The Queen Street Mall is the place to start for shopping. It’s a pedestrian mall full of space, shade, light, al fresco eateries, free entertainment and, of course, department stores and shops. Whether you’re after Versace originals, Aboriginal art, grunge music, specialist books or body piercing – it’s all within easy walking distance. The Piercing Shop offers free head massages while you wait for that tasteful navel stud. The heritage-listed Brisbane Arcade (built 1923) has lots of old-world charm and 50 boutique shops – just the place to find something special.

There is accessible off street-parking within the Myer Centre and Wintergarden Centre. Wheelchair accessible bathrooms available within the Queens Plaza and Myer Centre and the west side of the Albert Street section of the Mall.

Locals after bargains head to Stones Corner, about 4 kilometres south of the city centre. Local buses or trains will take you there for some great seconds and outlet shops. There are also major shopping centres in suburbs like Indooroopilly, Garden City, Carindale and Chermside – all of which are connected by public transport. Just 2 kilometres from the central city is Milton. Head for Park Road for shoes, cigars, Wedgwood and Waterford Crystal, and antiques, as well as good dining. The architecture in Milton and Paddington is unique with its pretty weatherboard ‘Queenslander’ houses.

Fortitude Valley is probably the best place to head for nightlife. Once it was a dark and sleazy place but it’s tidied up its act. There are fine Chinese, Asian and Italian restaurants, some fun Irish pubs and pubs with good live bands.

The Tivoli is one of Brisbane’s favourite music venues and hosts some of the worlds hottest rock and comedy acts. Fully restored in Art Deco style and seating 1,500 standing or 700 seated patrons.

The Tivoli has wheelchair access seating and bathrooms. Ticketek can be contacted beforehand if access assistance is needed.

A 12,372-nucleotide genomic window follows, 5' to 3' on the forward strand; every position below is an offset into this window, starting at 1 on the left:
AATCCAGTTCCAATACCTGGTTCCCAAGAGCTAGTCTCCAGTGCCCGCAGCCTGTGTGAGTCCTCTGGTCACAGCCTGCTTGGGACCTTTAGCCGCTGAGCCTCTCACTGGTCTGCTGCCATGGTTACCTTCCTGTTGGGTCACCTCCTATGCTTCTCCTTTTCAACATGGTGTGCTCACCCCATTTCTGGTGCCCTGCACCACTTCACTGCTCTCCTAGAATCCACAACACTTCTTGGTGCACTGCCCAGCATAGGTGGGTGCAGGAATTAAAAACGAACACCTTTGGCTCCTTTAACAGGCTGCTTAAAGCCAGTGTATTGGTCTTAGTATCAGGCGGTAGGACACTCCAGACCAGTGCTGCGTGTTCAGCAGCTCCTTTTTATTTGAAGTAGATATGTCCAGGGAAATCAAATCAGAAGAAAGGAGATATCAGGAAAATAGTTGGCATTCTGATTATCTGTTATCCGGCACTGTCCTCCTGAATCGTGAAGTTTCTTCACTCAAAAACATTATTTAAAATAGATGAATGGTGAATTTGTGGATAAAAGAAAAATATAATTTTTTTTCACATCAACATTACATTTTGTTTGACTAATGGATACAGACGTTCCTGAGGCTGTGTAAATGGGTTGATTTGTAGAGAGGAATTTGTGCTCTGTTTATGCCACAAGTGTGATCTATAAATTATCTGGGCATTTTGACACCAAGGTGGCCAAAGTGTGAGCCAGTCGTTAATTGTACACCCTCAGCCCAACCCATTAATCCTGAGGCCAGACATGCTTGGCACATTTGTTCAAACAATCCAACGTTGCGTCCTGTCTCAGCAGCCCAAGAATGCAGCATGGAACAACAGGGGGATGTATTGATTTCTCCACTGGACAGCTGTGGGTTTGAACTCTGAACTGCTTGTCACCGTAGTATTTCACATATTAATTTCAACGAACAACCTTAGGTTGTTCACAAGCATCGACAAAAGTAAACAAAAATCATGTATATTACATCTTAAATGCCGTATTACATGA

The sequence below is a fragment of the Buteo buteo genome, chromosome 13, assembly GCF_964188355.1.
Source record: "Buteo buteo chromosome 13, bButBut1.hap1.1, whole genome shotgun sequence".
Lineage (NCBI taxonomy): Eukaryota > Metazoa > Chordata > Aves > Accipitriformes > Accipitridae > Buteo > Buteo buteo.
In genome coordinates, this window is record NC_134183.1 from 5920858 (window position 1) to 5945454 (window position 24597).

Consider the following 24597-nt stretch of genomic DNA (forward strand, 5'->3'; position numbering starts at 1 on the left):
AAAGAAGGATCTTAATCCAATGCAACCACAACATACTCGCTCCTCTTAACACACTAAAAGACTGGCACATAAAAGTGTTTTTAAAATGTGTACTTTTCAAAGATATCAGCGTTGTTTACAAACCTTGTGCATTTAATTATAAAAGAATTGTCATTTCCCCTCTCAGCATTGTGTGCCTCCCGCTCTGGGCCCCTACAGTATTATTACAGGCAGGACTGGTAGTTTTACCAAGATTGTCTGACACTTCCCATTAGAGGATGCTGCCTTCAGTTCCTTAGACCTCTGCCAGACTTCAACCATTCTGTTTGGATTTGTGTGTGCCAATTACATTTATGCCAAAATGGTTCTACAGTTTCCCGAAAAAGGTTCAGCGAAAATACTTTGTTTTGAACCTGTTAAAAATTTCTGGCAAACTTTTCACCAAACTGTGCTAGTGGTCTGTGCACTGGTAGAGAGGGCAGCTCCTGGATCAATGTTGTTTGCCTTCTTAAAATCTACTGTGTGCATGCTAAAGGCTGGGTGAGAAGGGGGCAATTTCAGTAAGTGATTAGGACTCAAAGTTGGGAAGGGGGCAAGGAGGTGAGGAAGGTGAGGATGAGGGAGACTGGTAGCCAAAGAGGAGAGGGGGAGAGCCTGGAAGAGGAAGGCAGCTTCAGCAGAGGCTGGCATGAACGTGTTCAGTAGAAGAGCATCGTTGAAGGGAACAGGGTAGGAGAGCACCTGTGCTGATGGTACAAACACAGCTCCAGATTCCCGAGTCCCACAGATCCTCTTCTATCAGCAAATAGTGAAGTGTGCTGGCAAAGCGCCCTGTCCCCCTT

Giardinetto is one of our favourite Brisbane restaurants – it’s in Brunswick St and has been serving up great Italian fare for 45 years – there’s rabbit on the menu and there may be goat on the blackboard specials – and of course there’s all the usual pizza, pasta and usual Italian dishes. The Spaghetti Marinara has Moreton Bay Bugs and King Prawns… hmm, I’ve just come over all hungry…

There are good dining options in Park Road, Milton (Italian, Mediterranean, Asian) and in West End (Indian, Greek, Asian).

A couple of recent ones…

One restaurant in West End with a difference is Tukka – it looks Indian by name but it serves up excellent Aussie ‘tucker’. You’ll find locally sourced specials like Barramundi, Moreton Bay Bugs and Rack of Lamb, but there are five and seven course degustation menus where you can hoe into the Coat of Arms and other delicacies you may have only previously seen as roadkill. And it isn’t a gimmick – this is an amazing chef! None of it is just whacked on the barbie – the emu, for example, is “Seared Marburg farmed Emu fillet with an orange and wattle seed jus and braised fennel on a potato gallette (gluten free)” – and you can order with or without suggested wines – the one suggested to complement the old emu palette is a Vasse Felix Cabernet Merlot…

Tukka is open for lunch on weekends and seven nights for dinner with wheelchair access.

The Gunshop Cafe (Westend) has quite a following and you may have to queue down the street for a breakfast on weekends (they don’t take weekend bookings) – it was awarded Brisbane’s Best Breakfast Restaurant in 2008, 2009, 2010 and 2011 and also named Best Cafe in Australia by Delicious Magazine.  It is in a heritage listed building with a lively, trendy vibe – lots of chatter, lots of smiles and the menu is eclectic and interesting.